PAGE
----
# Lisp list-contains program

how can I make a Lisp program that checks if a character, string or number is in a list?

`(list-contains '(1 a 2 d 2 5) 'a) => T`

`(list-contains '(1 a 2 d 2 5) 'x) => NIL`

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What do you have so far? –  Stephen Jul 7 '10 at 21:19
A and X are symbols, btw.. –  Rainer Joswig Jul 8 '10 at 7:19

You can use `(find x the-list)` which returns x if x is in the list or NIL if it is not.

``````(find 'a '(1 a 2 d 2 5)) ; A
(find 'x '(1 a 2 d 2 5)) ; NIL
``````
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Since this is homework, your professor would probably like to see you implement an algorithm. Try this:

1. Take the car of the list and compare it against the input symbol.
2. If it's the same, return true; you're done.
3. If it's empty, return false; you're done.
4. Recurse back to #1, using the cdr of the list. (Here, implied that the car was not empty and was not the comparison symbol)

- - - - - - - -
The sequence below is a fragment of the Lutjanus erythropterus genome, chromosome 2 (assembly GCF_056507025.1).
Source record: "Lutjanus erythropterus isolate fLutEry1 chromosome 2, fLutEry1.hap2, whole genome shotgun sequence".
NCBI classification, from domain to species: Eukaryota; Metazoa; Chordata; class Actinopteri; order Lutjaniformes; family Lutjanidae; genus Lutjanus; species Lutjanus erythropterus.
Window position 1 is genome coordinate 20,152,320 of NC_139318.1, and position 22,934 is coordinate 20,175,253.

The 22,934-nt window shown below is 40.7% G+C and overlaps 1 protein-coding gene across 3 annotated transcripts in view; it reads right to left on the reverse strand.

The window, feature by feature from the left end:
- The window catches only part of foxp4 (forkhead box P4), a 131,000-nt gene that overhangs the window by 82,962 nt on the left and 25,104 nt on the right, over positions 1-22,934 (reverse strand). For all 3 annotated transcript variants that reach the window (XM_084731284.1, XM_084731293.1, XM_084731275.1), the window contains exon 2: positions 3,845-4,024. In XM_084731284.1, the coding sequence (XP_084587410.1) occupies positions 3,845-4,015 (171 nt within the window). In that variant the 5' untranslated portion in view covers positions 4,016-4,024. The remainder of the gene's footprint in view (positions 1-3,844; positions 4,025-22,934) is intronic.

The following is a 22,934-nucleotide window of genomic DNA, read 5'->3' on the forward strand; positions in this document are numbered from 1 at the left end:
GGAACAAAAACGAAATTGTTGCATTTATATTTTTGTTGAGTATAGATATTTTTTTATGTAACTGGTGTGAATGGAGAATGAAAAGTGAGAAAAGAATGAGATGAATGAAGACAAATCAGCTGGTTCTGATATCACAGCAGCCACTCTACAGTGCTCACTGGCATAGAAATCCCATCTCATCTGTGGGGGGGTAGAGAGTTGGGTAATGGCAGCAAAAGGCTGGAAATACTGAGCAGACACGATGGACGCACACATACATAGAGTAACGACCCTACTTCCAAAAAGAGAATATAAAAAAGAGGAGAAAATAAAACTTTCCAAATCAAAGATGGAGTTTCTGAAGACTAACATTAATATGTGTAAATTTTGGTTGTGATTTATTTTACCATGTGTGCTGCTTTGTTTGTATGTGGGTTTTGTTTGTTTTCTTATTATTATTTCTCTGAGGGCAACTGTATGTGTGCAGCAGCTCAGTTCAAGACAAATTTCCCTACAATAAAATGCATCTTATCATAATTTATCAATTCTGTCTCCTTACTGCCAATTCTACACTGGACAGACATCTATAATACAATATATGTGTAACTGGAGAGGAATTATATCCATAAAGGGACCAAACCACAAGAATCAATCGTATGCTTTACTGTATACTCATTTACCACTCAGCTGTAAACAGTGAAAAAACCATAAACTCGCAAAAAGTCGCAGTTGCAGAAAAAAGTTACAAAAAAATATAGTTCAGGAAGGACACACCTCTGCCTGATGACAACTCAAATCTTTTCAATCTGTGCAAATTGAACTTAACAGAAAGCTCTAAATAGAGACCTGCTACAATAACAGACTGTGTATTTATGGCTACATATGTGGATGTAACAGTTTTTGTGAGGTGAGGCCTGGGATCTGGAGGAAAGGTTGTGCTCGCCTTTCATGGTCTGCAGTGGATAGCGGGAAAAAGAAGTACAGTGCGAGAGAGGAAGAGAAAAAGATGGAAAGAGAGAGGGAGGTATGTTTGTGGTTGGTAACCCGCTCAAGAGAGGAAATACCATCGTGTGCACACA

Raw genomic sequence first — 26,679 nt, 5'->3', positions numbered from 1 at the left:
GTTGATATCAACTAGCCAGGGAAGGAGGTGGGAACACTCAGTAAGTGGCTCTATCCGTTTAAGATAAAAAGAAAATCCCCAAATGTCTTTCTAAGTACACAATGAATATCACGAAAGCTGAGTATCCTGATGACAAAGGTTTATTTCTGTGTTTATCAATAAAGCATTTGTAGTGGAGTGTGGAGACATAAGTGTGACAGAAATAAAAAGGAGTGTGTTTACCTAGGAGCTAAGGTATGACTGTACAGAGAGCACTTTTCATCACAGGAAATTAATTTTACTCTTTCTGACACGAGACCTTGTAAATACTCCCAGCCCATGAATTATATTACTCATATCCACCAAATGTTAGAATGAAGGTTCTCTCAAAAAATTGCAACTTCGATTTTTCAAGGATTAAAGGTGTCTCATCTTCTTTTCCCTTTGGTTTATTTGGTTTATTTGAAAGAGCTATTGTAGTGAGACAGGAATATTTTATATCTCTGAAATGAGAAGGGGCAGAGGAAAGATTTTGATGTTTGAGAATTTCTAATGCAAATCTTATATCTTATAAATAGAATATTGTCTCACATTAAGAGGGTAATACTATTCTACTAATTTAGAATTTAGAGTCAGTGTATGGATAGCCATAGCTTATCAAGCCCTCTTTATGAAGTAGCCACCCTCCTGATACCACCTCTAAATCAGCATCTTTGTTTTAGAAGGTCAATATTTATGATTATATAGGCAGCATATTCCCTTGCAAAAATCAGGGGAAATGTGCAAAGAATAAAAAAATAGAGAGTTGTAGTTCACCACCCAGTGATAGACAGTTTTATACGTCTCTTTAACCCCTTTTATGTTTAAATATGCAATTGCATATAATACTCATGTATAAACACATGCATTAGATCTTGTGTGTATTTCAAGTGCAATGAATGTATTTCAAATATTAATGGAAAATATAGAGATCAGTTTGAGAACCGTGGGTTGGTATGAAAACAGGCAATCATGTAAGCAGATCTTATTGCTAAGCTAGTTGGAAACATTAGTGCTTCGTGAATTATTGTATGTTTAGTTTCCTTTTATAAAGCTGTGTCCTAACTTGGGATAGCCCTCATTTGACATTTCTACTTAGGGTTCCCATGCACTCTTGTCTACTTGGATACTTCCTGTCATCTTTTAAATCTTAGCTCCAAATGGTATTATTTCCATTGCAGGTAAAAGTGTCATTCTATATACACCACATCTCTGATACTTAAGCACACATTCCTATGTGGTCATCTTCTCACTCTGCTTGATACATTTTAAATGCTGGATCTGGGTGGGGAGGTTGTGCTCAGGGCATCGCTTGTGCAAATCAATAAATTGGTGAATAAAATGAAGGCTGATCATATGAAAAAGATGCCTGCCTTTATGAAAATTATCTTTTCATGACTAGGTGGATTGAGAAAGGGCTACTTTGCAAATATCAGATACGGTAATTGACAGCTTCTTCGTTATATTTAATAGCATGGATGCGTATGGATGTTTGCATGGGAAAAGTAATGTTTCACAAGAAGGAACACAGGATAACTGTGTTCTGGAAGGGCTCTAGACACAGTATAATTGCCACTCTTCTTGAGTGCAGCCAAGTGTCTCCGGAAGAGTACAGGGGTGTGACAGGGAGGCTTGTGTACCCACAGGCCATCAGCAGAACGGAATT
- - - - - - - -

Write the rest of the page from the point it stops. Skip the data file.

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Greg's solution is what you should implement. But I want to add that, in case you hadn't head of it, The Little Schemer is a great introduction to this sort of thing. Try to get a copy, or even just open the preview up in Google Books and search for "member?". They do what you'd expect (that is, check if car is equal, recur on cdr if it isn't) but they trace it and ask you questions at each step.

It's not a very long or expensive book, but once you read it, you will have a natural feel for how to approach this sort of problem. They all boil down to the same thing, which for lists amounts to asking if we've hit the empty list yet, and if not, either doing something with car or recurring on cdr.

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